Protests and strike action in the Catalan region of Spain stopped production at Seat’s Martorell factory near Barcelona last week and affected activity at the port of Barcelona, as well as the airports and roads.

There has been a week of protest around Barcelona, involving clashes with police, following the sentencing of prison terms by Spain’s Supreme Court of nine Catalan separatist leaders.

On October 14 the court sentenced former Catalan vice-president Oriol Junqueras to 13 years of prison for sedition and the misuse of public funds. Sentences for the other leaders ranged between nine and 12 years. They were sentenced for their part in the 2017 attempt to break away from Spain after an independence referendum that was ruled illegal, an event that had its own repercussions for car production in the area. Thousands of Catalan citizens took to the streets following the announcement.

A general strike was called by two pro-independence trade unions – Intersindical-CSC and IAC – shortly before the sentences were announced. The reason for the strikes given was that longstanding demands had not yet been met by the government, including a higher minimum wage.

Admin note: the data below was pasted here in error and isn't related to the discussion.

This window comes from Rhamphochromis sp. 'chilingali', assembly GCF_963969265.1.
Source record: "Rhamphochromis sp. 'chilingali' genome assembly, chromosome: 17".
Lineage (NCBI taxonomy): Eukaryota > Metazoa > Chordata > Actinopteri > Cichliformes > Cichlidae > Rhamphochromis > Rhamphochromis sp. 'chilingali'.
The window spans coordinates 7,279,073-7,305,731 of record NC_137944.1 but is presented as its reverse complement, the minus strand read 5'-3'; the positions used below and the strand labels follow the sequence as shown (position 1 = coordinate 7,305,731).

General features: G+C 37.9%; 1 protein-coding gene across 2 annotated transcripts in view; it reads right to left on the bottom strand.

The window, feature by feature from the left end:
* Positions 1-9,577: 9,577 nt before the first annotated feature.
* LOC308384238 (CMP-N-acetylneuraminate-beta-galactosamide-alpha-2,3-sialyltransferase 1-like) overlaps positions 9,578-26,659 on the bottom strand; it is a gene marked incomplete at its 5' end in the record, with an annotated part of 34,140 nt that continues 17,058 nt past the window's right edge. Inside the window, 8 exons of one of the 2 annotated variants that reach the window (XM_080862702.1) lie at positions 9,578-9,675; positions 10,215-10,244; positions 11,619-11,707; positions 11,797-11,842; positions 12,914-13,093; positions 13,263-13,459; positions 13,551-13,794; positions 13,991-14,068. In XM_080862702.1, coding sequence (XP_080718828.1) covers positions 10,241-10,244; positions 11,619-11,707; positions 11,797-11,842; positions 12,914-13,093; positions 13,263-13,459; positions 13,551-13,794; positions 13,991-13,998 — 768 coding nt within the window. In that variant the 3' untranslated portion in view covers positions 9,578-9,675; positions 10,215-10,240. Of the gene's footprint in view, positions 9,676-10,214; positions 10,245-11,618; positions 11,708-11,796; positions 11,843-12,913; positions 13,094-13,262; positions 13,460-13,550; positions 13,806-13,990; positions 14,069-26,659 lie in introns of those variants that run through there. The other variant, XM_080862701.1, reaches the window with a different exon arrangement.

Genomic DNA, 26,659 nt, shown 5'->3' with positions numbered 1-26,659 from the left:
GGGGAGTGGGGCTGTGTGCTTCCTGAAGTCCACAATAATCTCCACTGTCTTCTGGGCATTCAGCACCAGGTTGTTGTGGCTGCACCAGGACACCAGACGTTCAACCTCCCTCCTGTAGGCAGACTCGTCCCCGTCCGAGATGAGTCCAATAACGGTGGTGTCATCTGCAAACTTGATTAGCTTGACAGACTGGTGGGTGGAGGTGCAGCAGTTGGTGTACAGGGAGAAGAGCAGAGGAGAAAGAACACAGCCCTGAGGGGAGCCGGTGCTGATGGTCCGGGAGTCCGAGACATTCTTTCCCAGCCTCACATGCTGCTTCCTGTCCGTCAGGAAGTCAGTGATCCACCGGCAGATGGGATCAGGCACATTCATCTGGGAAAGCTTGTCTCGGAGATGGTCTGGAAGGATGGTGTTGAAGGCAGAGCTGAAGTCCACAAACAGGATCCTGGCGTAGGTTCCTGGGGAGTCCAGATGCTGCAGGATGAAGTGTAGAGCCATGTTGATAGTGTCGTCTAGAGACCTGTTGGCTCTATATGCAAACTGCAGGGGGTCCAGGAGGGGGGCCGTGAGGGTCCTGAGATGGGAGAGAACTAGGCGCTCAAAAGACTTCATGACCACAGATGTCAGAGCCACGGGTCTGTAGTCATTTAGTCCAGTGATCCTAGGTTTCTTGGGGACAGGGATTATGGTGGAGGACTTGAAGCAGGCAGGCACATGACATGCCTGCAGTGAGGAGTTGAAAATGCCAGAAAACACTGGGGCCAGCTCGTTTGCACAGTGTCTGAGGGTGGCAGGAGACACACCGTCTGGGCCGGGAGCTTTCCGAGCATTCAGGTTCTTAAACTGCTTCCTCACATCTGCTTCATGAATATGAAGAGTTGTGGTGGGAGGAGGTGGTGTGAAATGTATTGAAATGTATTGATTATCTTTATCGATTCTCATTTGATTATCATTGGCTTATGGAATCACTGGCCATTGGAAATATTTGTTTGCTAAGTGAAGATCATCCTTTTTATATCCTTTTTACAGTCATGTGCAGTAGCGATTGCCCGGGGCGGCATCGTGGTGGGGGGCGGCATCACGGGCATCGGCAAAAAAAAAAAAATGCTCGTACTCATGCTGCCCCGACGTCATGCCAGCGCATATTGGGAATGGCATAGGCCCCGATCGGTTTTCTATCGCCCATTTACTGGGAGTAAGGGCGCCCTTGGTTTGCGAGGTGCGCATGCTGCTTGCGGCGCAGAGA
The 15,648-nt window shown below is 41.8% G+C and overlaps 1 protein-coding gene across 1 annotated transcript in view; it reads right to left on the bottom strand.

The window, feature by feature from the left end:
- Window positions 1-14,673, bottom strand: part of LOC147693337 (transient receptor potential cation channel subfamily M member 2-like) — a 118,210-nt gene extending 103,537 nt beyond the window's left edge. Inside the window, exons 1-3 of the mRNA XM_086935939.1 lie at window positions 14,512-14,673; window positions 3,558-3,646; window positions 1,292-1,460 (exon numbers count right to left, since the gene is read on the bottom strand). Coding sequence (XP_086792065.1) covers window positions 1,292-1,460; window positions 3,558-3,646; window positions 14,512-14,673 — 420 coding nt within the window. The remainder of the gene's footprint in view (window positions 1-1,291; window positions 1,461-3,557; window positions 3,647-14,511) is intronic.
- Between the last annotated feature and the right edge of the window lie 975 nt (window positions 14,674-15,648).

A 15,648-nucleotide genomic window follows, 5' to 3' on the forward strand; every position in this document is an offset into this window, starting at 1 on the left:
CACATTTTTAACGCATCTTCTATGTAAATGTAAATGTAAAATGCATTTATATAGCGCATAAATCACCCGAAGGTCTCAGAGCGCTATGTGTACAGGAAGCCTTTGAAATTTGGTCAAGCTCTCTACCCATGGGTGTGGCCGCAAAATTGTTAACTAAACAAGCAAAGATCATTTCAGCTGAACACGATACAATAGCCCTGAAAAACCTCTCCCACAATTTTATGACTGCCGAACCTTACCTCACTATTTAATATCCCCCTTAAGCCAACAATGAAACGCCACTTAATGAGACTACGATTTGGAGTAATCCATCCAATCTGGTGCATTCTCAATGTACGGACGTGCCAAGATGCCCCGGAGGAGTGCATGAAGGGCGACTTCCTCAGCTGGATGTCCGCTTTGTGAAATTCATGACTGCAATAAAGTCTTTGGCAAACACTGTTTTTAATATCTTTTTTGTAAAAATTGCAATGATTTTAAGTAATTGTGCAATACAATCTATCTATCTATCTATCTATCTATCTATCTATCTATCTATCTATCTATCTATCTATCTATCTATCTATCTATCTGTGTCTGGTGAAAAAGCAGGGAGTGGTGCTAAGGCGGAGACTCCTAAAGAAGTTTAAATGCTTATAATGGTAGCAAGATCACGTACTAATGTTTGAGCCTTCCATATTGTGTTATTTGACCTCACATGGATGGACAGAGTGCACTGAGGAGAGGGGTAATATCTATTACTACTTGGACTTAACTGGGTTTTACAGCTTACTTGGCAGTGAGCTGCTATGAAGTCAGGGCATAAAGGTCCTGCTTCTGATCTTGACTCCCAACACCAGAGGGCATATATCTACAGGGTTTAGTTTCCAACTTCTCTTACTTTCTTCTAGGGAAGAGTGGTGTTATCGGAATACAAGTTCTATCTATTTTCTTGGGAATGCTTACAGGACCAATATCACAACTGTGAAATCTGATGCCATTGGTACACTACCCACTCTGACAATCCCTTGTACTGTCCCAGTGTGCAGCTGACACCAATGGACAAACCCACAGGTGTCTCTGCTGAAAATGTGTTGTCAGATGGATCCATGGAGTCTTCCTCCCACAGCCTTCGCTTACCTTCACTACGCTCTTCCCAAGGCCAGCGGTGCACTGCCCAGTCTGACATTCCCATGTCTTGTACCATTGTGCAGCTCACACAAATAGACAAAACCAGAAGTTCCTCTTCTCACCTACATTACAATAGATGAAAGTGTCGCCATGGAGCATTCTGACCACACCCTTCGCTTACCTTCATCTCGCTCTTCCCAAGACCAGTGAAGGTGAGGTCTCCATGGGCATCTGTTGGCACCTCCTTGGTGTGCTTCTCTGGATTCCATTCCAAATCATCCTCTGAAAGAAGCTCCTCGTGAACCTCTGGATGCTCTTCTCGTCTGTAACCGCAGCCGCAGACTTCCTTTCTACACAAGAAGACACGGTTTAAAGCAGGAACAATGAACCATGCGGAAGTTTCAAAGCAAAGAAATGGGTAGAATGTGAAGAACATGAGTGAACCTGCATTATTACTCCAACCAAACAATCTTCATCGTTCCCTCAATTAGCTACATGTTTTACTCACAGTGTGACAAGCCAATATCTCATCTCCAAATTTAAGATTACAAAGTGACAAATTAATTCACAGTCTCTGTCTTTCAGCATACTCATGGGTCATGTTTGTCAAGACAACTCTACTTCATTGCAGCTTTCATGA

The strike action hit the port of Barcelona, which was only able to provide essential services during the week. Passenger flights at Barcelona airport was also disrupted when pro-independence protesters clashed with police and flights were cancelled. However, a spokesperson for the airport said disruption to cargo flights was avoided because the terminal is in a different location.

Meanwhile, a spokesperson for Spanish carmaker Seat told Automotive Logistics that the plant had shut down for two days last week.

“Seat management and unions agreed to halt five production shifts – Thursday afternoon and night, and Friday morning, afternoon and night – at the Martorell factory, after verifying the high risk that demonstrations posed to the mobility of employees in the Barcelona area, and the delivery of material,” said a spokesperson for the carmaker.

The plant restarted production this week and said there are no longer any delays to inbound parts said the spokesperson.

Nissan, which also has a plant in Barcelona, said that “so far there had been no impact” on assembly.